As D’Arcy indicates, facts are pointless unless they illustrate greater principles. The collection contains many rare specimens, such as the extinct Huia bird, the now near threatened Narwhal.  Taxonomy reveals loss. D’Arcy own concern led him to the Bering Sea to gather statistics about the breeding population of seals, informing a first treaty to limit hunting. However, capacity to gather and demarcate species correlates with their mass extinction. We can’t claim it’s causal, but the processes that enable collections to happen — access, travel, achievement, status — play their role. This modest but precious museum can teach us many things. Not least, to cherish the depth and beauty of what may soon be gone.
Anna McLauchlan is a teacher and learner working across environmental studies, geography, art and somatic practices.
 Biological Sciences, University of Dundee, 2019.
 Mathew Jarron, 2017, “Cell and tissue, shell and bone, leaf and flower” – On Growth and Form in Context. In Matthew Jarron (ed) Growing and Forming: Essays on D’Arcy Thompson. Publication of the Abertay Historical Society. 58. pp.3-40, at p.3.
 Martin Hammer, 2014, The Growth and Form of Artistic Responses to D’Arcy Thompson. In, Henry Moore Institute, Essays on Sculpture 70. D’Arcy Thompson’s On Growth and Form. pp.14-30.
 Edward Juler, 2013, A Bridge between Science and Art? The Artistic Reception of On Growth and Form in Interwar Britain, c. 1930-42”. Interdisciplinary Science Reviews. 38:1, pp.35-48, at p.43. See also Edward Juler’s essay for Tate Life Forms: Henry Moore, Morphology and Biologism in the Interwar Years.
 Joseph S. Buckley, 2017, Story from the sculpture city, Brotherhood Tapestry.
 Juler, A Bridge between Science and Art? at p.37. This comment was derived from Dugald Sutherland MacColl, 1934, Visual and Vocal Art. The Listener, 9 May, pp.799-800.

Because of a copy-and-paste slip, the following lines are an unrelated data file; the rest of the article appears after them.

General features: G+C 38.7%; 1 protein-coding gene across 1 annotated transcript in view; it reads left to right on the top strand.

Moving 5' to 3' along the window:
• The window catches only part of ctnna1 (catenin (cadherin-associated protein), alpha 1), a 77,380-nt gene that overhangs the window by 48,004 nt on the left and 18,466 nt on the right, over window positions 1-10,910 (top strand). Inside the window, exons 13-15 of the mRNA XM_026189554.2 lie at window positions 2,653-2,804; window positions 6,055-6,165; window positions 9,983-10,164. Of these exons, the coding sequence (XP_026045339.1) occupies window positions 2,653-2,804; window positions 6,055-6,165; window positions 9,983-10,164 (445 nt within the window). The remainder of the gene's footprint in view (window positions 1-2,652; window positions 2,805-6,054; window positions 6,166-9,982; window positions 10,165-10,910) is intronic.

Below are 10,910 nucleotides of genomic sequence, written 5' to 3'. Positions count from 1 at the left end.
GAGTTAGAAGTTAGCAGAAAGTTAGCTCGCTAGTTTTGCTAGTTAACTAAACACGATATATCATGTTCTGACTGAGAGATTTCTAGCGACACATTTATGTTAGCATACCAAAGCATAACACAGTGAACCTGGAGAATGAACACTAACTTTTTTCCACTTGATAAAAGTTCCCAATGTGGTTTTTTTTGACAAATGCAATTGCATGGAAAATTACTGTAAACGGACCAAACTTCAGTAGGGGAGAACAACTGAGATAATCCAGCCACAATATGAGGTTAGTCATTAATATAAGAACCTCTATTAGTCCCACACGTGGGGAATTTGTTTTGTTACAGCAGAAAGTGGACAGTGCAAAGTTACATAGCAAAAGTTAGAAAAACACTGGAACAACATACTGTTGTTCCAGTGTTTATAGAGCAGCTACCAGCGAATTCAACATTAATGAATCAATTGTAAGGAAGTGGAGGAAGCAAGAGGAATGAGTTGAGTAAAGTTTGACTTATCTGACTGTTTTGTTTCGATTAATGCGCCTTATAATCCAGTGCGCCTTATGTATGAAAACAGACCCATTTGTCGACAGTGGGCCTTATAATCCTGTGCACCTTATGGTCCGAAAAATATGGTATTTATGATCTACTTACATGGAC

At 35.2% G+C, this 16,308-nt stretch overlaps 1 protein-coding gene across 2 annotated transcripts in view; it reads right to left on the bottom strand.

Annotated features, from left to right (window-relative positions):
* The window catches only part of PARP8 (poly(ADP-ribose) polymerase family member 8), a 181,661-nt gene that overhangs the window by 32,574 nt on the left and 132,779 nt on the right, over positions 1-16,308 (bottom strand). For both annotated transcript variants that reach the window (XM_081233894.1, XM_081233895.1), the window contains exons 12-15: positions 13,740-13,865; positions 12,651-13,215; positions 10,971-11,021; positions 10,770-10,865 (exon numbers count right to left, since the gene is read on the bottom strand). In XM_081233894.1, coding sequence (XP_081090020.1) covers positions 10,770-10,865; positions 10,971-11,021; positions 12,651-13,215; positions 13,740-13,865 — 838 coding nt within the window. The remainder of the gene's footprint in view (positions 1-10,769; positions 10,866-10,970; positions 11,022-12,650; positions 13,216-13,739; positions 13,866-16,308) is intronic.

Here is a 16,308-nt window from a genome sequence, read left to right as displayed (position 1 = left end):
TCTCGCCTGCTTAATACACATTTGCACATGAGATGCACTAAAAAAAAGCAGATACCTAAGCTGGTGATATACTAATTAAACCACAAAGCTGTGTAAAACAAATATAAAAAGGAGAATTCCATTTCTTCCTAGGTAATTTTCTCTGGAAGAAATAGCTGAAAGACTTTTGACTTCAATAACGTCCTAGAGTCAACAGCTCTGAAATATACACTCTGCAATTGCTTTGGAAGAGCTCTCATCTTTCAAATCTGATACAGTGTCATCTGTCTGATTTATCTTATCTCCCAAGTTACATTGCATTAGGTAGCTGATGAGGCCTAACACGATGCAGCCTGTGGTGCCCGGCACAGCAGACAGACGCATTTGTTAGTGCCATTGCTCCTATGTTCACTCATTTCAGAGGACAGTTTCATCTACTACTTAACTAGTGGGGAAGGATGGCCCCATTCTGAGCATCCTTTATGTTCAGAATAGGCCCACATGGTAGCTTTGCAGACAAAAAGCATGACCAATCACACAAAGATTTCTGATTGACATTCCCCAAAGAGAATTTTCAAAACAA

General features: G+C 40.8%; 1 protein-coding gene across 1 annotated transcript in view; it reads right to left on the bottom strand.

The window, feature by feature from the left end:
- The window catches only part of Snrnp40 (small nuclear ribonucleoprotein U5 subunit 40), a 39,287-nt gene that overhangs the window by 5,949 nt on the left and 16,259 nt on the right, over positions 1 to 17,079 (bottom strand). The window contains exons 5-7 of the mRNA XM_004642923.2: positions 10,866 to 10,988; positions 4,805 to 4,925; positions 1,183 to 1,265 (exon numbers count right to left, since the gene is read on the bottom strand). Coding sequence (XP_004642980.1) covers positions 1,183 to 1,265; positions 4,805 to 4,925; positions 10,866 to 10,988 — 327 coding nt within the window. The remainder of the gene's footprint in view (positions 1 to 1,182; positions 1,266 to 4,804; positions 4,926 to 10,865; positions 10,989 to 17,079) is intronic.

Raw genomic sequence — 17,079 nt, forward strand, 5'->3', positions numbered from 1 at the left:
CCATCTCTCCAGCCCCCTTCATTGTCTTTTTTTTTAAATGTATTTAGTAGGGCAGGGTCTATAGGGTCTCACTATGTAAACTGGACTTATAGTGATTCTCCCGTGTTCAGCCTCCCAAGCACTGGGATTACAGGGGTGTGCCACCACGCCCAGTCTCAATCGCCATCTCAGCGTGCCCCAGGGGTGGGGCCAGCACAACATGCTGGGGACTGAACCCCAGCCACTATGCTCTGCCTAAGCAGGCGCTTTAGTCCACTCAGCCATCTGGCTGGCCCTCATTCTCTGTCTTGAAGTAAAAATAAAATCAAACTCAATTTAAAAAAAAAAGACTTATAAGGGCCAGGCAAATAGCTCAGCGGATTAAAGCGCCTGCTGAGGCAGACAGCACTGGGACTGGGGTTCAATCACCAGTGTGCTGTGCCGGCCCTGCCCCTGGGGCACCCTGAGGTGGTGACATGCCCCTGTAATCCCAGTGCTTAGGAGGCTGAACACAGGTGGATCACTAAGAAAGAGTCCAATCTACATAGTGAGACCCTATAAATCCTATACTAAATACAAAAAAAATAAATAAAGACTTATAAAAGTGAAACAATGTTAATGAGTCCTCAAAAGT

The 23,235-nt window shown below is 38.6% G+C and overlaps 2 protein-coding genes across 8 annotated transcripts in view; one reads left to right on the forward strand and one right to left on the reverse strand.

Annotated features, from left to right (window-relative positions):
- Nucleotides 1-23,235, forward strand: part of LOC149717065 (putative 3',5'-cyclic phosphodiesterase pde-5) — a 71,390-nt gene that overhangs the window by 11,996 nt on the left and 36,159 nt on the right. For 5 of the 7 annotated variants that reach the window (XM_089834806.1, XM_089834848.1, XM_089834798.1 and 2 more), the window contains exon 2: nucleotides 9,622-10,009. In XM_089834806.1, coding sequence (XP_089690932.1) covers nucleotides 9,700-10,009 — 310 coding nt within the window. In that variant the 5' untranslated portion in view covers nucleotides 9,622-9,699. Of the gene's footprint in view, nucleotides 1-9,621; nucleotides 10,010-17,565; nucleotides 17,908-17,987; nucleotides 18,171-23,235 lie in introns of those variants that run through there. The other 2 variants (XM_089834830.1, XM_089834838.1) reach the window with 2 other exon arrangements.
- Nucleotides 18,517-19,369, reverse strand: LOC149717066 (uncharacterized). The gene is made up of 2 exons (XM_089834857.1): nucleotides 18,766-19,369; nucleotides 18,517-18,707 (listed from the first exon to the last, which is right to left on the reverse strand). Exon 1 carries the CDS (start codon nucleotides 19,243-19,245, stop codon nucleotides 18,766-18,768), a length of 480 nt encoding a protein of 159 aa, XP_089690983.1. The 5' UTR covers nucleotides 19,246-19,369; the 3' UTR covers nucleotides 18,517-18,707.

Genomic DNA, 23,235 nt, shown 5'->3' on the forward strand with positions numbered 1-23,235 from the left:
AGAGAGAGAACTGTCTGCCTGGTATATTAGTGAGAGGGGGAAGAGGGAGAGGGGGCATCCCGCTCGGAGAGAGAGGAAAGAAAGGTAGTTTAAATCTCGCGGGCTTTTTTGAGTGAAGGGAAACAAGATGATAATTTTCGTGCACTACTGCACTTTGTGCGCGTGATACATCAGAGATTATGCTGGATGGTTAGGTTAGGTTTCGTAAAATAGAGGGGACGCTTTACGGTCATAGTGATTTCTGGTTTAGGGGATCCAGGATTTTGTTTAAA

Jarron, 2017, “Cell and tissue, shell and bone, leaf and flower” at p.21.
 Martin Kemp and Lisa Le Feuvre, 2014, In Conversation. In, Henry Moore Institute, Essays on Sculpture 70. D’Arcy Thompson’s On Growth and Form. pp.31-44. at p.38; see also Juler, A Bridge between Science and Art?
 Jarron, 2017, “Cell and tissue, shell and bone, leaf and flower”, at p.6.
 Ibid, at p.7. Derived from an address delivered by D’Arcy at the opening of session 1903-4, quoted in The College December 1903, p.9.
 Cathy Cauldwell, 2017, “The Treasures of Animate Nature” – the Development of D’Arcy Thompson’s Zoology Museum. In Matthew Jarron (ed) Growing and Forming: Essays on D’Arcy Thompson. Publication of the Abertay Historical Society. 58. pp.57-79, at p.72.
This text was informed by the excellent introduction to D’Arcy Thompson’s work found in Matthew Jarron, Ian Kennedy, Elliot Balson, Helen Robinson, Letty Wilson and Norrie Millar, 2017, Transformation: The D’Arcy Thompson Comic. Dundee; UniVerse.
A comprehensive overview can be found in by Matthew Jarron and Cathy Caudwell, 2015, D’Arcy Thompson and his Zoology Museum. Dundee; The University of Dundee and the Collect of Life Sciences.
Thanks to: Matthew Jarron for generously giving his time during our visit to the museum and for fact checking; Daisy Lafarge for helping me discover the Museum and editorial support; Kirsteen Macdonald for commenting on an earlier copy of this text; and, Margaret McLauchlan for coming with me and discussing our experience.